This is a set of 20 cards for your non-verbal child.
You can laminate them, then use a hole punch in the upper left hand corner and add a ring to hold them together. If you prefer you can also put them into a folder or photo album.
How Much Sleep Do Children Need?
1-3 Years Old: 12 – 14 hours per day
As your child moves past the first year toward 18-21 months of age he will likely lose his morning and early evening nap and nap only once a day. While toddlers need up to 14 hours a day of sleep, they typically get only about 10.
Most children from about 21 to 36 months of age still need one nap a day, which may range from one to three and a half hours long. They typically go to bed between 7 p.m. and 9 p.m. and wake up between 6 a.m. and 8 a.m.
3-6 Years Old: 10 – 12 hours per day
Children at this age typically go to bed between 7 p.m. and 9 p.m. and wake up around 6 a.m. and 8 a.m., just as they did when they were younger. At age 3, most children are still napping, while at age 5, most are not. Naps gradually become shorter, as well. New sleep problems do not usually develop after age 3.
7-12 Years Old: 10 – 11 hours per day
At these ages, with social, school, and family activities, bedtimes gradually become later and later, with most 12-years-olds going to bed at about 9 p.m. There is still a wide range of bedtimes, from 7:30 to 10 p.m., as well as total sleep times, from 9 to 12 hours, although the average is only about 9 hours.
12-18 Years Old: 8 – 9 hours per day
Sleep needs remain just as vital to health and well-being for teenagers as when they were younger. It turns out that many teenagers actually may need more sleep than in previous years. However, for many teenagers social pressures conspire against getting the proper amount and quality of sleep.
WebMD Medical Reference Reviewed by Amita Shroff, MD on June 18, 2018
If your child is Autistic or has other non-verbal difficulties; then these mats may just be the help you are needing.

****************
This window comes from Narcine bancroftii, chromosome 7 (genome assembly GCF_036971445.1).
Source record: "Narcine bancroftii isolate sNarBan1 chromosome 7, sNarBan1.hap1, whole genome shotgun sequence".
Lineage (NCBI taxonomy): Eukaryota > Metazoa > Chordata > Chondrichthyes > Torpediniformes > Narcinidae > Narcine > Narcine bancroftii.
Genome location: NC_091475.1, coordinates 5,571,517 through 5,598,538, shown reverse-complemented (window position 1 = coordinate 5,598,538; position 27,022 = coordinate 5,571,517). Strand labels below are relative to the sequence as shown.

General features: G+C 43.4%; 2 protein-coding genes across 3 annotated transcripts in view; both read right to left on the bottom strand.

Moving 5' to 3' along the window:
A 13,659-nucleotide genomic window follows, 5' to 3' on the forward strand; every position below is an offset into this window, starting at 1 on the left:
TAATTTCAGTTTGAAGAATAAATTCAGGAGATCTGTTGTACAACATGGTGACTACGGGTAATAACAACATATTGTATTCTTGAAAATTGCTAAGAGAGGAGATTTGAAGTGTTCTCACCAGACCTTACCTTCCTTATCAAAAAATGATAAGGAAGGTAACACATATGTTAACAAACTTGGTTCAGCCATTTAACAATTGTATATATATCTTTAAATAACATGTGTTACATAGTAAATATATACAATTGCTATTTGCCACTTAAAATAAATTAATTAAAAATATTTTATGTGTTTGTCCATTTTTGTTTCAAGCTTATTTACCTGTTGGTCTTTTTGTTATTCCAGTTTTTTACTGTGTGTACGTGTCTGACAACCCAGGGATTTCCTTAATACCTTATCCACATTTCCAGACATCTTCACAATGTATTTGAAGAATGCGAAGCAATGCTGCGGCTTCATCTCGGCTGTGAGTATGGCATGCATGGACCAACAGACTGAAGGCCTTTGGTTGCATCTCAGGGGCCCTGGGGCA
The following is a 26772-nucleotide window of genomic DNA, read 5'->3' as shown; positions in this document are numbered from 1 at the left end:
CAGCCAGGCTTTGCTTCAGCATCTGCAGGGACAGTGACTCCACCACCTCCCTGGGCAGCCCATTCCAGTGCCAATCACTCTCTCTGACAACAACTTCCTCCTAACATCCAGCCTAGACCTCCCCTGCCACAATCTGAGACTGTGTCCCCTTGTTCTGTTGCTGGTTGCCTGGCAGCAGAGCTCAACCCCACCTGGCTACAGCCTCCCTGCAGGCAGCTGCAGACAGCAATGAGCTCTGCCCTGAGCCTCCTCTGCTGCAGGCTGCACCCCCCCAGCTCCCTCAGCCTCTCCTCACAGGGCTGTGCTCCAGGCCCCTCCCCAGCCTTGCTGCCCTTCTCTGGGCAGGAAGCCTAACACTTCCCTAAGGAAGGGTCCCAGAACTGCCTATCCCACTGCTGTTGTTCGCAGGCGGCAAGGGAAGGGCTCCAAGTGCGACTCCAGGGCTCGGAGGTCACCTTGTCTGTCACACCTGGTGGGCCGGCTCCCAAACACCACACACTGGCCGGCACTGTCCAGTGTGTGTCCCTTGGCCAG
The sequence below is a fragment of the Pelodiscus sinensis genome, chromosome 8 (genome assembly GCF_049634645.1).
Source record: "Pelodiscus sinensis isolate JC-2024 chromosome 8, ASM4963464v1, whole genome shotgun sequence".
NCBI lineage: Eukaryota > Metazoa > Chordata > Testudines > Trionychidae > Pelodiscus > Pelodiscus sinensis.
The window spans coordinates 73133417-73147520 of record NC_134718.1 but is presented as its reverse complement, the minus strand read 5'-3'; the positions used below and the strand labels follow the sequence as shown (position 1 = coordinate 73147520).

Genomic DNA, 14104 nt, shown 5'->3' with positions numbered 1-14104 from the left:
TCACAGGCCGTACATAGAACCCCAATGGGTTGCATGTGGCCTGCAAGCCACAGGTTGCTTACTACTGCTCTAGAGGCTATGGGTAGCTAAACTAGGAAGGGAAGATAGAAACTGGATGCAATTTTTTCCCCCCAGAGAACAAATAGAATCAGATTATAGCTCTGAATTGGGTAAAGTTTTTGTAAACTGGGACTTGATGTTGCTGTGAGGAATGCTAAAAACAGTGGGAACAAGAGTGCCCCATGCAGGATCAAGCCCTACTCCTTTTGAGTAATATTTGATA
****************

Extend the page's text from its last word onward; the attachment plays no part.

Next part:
These mats are in poster size (18×24 inches) but you can print them off to a smaller size if desired.
You and your child can go over the mat and discuss each photo. When he or she needs to tell you something; they can simply point to the photo on the mat to tell you that they are hungry, need time alone, that they are tired or not feeling well.
There will be other mats to follow.
Understand that your emotions are there for a reason and releasing those emotions will help you heal.
Our houses may not look like Better Homes & Gardens and that’s okay too. That just means that our kids are having fun. They are fed, clothed, and loved and that is what really matters at the end of the day.
Please don’t punish yourselves when you try something new with your child and he/she doesn’t go for it the first or even the second time. They may alter the way you want the activity to go. That is a good thing! Let them take the reins; they are using their imaginations, they are letting you know that this is too easy or just not interesting enough at the moment. You may have to add an extra twist to activities to make it right for one child that you wouldn’t for another.
Motherhood isn’t easy. That’s why they make chocolate. Seriously!
Chocolate releases endorphins and those endorphins work to decrease stress. There is also a neurotransmitter affected by chocolate which is serotonin and serotonin is known as an anti-depressant.
Say it with a smile and then wait until you get to your car to cry. I’ve done it. Others have done it. Others will continue to do it.
We are parents. We are wired to worry. We shouldn’t apologize for that. We shouldn’t apologize for missing our little ones when they aren’t with us.
But we do need to let them spread their wings and fly. Believe me; they always return…dirty laundry and empty stomachs in tow.
Does your little one have separation anxiety? Try one of these when dropping them off at preschool, the babysitter, when you go off to work, etc.
When they hear the words “Good-bye” it seems so final to them; so let them know that you will be back after nap time, or after recess, etc. Don’t ever give them a specific time; this could set them up for disappointment if you get stuck in traffic or if you have to stay late for work.
And never sneak out without letting them know. I don’t know how many times I have had to calm a child down who was more shaken because his/her parent left without saying anything rather than just saying, “I love you and I will see you soon.”
If at all possible; another thing that you can do is arrive a couple of minutes early and play with your child in the classroom or at the sitter’s for just a minute and talk about the fact that you are going to work and they will be staying at school or with the sitter and doing all sorts of things that day. But you will be back to get them after their ______. Tell them that you love them and you want them to have a fun and wonderful day and you can’t wait to hear all about it when you pick them up. And before you leave; choose one of the phrases below.